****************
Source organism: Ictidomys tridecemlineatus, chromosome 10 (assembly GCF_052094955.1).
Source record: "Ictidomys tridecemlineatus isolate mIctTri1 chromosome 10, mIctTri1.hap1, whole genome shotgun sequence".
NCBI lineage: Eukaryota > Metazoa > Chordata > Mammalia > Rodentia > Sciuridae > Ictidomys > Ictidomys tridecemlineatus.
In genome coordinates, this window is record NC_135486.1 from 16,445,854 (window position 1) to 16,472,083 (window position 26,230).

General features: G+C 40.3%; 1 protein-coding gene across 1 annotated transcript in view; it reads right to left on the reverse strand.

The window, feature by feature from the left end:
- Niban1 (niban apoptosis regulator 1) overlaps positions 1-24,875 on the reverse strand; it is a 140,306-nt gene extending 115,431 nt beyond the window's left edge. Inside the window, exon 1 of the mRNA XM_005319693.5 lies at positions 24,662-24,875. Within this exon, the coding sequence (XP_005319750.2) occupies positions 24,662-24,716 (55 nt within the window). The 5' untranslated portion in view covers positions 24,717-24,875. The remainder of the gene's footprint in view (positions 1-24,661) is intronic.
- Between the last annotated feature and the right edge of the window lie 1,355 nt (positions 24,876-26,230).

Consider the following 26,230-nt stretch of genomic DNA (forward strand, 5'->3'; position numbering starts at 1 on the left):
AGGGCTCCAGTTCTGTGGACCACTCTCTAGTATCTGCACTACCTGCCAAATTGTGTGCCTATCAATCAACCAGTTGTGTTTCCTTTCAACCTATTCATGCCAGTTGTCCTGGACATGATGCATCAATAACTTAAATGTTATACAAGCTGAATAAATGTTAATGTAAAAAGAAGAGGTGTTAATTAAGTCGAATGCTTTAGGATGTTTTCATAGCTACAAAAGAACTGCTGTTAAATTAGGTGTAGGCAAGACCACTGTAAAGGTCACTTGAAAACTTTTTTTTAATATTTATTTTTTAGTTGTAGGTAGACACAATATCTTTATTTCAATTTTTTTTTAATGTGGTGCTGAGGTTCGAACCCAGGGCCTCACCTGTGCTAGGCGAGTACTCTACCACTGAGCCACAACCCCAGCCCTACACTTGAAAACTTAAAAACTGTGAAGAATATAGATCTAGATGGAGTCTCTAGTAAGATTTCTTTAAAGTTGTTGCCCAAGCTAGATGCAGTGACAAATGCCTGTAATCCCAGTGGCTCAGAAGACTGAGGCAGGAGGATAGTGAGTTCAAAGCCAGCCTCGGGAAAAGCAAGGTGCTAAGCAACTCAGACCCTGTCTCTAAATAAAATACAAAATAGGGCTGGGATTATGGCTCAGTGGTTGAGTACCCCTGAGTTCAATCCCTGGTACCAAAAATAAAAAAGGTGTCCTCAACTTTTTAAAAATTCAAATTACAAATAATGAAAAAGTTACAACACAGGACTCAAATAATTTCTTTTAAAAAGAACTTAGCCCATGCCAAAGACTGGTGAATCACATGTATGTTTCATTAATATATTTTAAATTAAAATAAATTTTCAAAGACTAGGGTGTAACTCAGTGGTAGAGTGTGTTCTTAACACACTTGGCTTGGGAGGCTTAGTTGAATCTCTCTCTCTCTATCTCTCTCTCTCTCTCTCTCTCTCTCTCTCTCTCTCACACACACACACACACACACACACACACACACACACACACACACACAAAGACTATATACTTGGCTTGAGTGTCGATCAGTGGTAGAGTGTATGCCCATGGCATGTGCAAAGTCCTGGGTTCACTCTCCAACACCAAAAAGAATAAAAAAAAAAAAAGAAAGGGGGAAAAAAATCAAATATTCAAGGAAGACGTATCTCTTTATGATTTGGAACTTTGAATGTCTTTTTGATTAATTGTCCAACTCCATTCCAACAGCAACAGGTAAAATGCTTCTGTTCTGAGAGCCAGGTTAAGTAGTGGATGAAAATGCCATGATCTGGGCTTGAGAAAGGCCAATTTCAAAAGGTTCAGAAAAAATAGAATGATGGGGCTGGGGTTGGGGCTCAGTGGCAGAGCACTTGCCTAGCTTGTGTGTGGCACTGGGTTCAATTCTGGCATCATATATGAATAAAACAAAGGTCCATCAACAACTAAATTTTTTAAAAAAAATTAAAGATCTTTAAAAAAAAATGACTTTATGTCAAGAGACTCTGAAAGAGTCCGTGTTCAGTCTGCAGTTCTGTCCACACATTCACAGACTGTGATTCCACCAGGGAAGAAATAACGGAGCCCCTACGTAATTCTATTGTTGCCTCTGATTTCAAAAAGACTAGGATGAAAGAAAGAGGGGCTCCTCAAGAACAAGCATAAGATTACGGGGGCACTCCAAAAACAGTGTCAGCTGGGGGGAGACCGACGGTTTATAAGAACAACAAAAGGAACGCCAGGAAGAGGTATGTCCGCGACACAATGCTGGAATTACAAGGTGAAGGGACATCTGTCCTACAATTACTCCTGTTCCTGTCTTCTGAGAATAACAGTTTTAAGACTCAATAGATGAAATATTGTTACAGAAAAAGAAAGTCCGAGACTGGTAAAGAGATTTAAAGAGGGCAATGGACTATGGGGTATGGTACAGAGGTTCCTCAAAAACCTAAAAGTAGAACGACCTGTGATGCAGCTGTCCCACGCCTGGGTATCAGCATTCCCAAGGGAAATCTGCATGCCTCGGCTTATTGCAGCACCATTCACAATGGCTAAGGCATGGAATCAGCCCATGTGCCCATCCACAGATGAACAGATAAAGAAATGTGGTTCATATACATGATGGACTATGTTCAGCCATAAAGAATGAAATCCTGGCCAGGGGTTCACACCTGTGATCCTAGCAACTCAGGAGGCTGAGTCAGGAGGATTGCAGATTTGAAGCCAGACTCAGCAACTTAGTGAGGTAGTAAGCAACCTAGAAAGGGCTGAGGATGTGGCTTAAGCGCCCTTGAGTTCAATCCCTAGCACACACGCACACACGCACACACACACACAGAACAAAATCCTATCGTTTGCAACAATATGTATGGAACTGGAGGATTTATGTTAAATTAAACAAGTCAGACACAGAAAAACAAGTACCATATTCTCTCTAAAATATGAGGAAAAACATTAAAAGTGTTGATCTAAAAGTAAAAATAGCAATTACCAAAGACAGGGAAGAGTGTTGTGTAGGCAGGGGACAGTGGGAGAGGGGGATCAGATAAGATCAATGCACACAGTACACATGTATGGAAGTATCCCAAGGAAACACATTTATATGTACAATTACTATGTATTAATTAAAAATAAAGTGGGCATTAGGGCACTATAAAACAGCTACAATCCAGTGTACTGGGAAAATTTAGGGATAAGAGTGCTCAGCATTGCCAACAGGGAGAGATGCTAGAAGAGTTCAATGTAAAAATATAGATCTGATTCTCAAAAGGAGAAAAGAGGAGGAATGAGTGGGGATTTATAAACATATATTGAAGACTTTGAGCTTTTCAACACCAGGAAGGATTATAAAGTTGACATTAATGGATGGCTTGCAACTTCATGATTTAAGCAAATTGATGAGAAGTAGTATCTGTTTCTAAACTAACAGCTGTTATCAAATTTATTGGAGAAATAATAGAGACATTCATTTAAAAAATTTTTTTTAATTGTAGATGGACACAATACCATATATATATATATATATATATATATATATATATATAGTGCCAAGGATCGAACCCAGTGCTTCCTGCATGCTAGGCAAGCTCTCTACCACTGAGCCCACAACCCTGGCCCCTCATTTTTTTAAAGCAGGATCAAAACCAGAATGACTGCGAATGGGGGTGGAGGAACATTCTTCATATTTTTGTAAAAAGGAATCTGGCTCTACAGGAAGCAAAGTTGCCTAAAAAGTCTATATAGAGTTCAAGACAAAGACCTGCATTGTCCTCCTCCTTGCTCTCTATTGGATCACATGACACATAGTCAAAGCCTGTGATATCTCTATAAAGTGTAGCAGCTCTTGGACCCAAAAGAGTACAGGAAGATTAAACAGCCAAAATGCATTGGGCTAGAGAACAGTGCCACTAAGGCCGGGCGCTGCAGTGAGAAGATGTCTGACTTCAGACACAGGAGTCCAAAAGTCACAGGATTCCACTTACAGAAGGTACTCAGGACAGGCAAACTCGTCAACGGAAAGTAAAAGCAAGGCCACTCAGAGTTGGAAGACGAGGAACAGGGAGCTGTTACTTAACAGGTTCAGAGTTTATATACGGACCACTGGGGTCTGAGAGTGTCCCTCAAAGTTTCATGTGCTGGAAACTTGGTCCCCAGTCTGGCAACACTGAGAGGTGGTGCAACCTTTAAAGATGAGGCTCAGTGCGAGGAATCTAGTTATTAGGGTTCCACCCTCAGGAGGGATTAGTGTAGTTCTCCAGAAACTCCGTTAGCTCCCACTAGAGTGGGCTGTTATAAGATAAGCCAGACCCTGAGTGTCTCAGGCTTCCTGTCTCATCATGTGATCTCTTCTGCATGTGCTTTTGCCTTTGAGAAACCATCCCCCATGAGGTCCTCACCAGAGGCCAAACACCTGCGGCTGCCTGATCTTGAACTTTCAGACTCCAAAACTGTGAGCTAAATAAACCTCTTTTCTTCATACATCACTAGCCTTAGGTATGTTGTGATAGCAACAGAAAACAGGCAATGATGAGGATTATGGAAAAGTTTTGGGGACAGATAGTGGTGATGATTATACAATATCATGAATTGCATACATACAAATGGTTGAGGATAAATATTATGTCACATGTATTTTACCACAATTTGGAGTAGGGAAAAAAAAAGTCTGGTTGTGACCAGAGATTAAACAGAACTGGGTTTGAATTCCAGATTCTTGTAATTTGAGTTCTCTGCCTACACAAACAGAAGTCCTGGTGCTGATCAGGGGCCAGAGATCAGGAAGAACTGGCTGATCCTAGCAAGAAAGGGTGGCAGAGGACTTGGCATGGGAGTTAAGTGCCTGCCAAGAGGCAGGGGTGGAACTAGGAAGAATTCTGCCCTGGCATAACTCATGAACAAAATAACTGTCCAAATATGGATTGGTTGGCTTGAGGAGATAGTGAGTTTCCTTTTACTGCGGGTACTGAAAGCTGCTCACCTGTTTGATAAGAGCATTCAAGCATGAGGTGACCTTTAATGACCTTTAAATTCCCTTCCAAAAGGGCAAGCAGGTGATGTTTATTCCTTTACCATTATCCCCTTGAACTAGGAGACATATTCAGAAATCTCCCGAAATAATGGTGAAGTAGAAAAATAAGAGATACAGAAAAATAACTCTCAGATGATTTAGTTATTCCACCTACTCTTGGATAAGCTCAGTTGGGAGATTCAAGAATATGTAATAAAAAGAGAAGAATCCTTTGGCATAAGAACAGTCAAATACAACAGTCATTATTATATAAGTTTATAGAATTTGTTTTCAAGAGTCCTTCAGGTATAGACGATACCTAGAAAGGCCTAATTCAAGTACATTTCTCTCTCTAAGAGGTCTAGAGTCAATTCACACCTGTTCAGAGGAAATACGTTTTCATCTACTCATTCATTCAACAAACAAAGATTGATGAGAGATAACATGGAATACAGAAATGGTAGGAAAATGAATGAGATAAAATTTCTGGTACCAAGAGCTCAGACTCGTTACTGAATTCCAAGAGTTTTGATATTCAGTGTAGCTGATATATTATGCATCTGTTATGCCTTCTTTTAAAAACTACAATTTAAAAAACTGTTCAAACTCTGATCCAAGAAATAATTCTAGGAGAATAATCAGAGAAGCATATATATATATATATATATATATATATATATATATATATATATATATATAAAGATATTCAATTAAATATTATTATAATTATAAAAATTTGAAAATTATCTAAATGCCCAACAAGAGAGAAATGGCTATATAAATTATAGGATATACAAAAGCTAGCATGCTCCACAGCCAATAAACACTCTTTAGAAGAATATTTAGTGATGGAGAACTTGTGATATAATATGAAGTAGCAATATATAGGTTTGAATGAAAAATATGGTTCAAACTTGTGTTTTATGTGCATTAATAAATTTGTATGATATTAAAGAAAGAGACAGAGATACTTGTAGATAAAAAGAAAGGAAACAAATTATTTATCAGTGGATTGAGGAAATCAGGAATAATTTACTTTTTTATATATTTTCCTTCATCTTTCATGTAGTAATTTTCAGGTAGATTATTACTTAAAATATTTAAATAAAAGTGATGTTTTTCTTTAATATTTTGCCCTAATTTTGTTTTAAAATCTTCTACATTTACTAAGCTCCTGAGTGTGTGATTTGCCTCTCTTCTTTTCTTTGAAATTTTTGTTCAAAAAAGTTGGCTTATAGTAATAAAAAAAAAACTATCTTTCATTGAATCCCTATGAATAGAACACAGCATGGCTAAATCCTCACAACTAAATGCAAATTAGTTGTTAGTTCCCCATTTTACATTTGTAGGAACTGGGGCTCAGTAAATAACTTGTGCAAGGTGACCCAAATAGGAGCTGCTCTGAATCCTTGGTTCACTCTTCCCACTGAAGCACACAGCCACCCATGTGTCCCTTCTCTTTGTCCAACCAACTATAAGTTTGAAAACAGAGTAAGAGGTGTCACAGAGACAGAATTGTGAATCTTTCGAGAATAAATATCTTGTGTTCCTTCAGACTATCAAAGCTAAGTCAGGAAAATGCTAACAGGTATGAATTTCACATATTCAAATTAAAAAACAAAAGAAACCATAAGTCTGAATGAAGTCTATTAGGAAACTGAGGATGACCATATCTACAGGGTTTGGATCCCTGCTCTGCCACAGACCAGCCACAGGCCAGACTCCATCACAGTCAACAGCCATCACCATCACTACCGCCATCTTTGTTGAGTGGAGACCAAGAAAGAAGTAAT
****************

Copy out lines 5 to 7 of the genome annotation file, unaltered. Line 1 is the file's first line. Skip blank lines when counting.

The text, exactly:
General features: G+C 40.3%; 1 protein-coding gene across 1 annotated transcript in view; it reads right to left on the reverse strand.

The window, feature by feature from the left end:
- Niban1 (niban apoptosis regulator 1) overlaps positions 1-24,875 on the reverse strand; it is a 140,306-nt gene extending 115,431 nt beyond the window's left edge. Inside the window, exon 1 of the mRNA XM_005319693.5 lies at positions 24,662-24,875. Within this exon, the coding sequence (XP_005319750.2) occupies positions 24,662-24,716 (55 nt within the window). The 5' untranslated portion in view covers positions 24,717-24,875. The remainder of the gene's footprint in view (positions 1-24,661) is intronic.